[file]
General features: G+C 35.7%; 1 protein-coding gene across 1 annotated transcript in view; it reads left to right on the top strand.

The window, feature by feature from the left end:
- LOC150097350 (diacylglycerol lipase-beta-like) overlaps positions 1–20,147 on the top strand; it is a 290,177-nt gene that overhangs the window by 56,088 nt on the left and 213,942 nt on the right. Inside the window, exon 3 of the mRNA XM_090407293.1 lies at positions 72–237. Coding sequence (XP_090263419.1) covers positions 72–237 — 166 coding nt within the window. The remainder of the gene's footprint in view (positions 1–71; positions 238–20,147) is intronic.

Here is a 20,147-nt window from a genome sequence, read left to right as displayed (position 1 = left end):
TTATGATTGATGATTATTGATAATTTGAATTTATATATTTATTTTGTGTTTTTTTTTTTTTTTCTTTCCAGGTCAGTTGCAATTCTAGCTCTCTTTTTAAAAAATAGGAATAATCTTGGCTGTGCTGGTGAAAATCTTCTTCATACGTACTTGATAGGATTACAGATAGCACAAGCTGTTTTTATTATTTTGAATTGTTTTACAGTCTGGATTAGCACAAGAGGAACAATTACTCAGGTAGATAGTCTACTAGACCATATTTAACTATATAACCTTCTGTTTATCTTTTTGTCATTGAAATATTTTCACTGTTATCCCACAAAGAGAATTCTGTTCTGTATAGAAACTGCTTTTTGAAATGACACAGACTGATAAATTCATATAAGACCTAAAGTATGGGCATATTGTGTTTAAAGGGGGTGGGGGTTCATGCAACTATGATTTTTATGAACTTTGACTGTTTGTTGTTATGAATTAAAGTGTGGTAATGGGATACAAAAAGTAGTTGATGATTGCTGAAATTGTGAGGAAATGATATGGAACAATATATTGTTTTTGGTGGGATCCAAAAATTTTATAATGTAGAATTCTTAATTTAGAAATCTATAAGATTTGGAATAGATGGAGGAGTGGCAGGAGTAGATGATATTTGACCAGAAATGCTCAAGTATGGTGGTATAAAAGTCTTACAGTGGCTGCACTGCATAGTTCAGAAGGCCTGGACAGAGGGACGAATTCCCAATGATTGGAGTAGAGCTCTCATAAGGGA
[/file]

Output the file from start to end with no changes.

General features: G+C 35.7%; 1 protein-coding gene across 1 annotated transcript in view; it reads left to right on the top strand.

The window, feature by feature from the left end:
- LOC150097350 (diacylglycerol lipase-beta-like) overlaps positions 1–20,147 on the top strand; it is a 290,177-nt gene that overhangs the window by 56,088 nt on the left and 213,942 nt on the right. Inside the window, exon 3 of the mRNA XM_090407293.1 lies at positions 72–237. Coding sequence (XP_090263419.1) covers positions 72–237 — 166 coding nt within the window. The remainder of the gene's footprint in view (positions 1–71; positions 238–20,147) is intronic.

Here is a 20,147-nt window from a genome sequence, read left to right as displayed (position 1 = left end):
TTATGATTGATGATTATTGATAATTTGAATTTATATATTTATTTTGTGTTTTTTTTTTTTTTTCTTTCCAGGTCAGTTGCAATTCTAGCTCTCTTTTTAAAAAATAGGAATAATCTTGGCTGTGCTGGTGAAAATCTTCTTCATACGTACTTGATAGGATTACAGATAGCACAAGCTGTTTTTATTATTTTGAATTGTTTTACAGTCTGGATTAGCACAAGAGGAACAATTACTCAGGTAGATAGTCTACTAGACCATATTTAACTATATAACCTTCTGTTTATCTTTTTGTCATTGAAATATTTTCACTGTTATCCCACAAAGAGAATTCTGTTCTGTATAGAAACTGCTTTTTGAAATGACACAGACTGATAAATTCATATAAGACCTAAAGTATGGGCATATTGTGTTTAAAGGGGGTGGGGGTTCATGCAACTATGATTTTTATGAACTTTGACTGTTTGTTGTTATGAATTAAAGTGTGGTAATGGGATACAAAAAGTAGTTGATGATTGCTGAAATTGTGAGGAAATGATATGGAACAATATATTGTTTTTGGTGGGATCCAAAAATTTTATAATGTAGAATTCTTAATTTAGAAATCTATAAGATTTGGAATAGATGGAGGAGTGGCAGGAGTAGATGATATTTGACCAGAAATGCTCAAGTATGGTGGTATAAAAGTCTTACAGTGGCTGCACTGCATAGTTCAGAAGGCCTGGACAGAGGGACGAATTCCCAATGATTGGAGTAGAGCTCTCATAAGGGA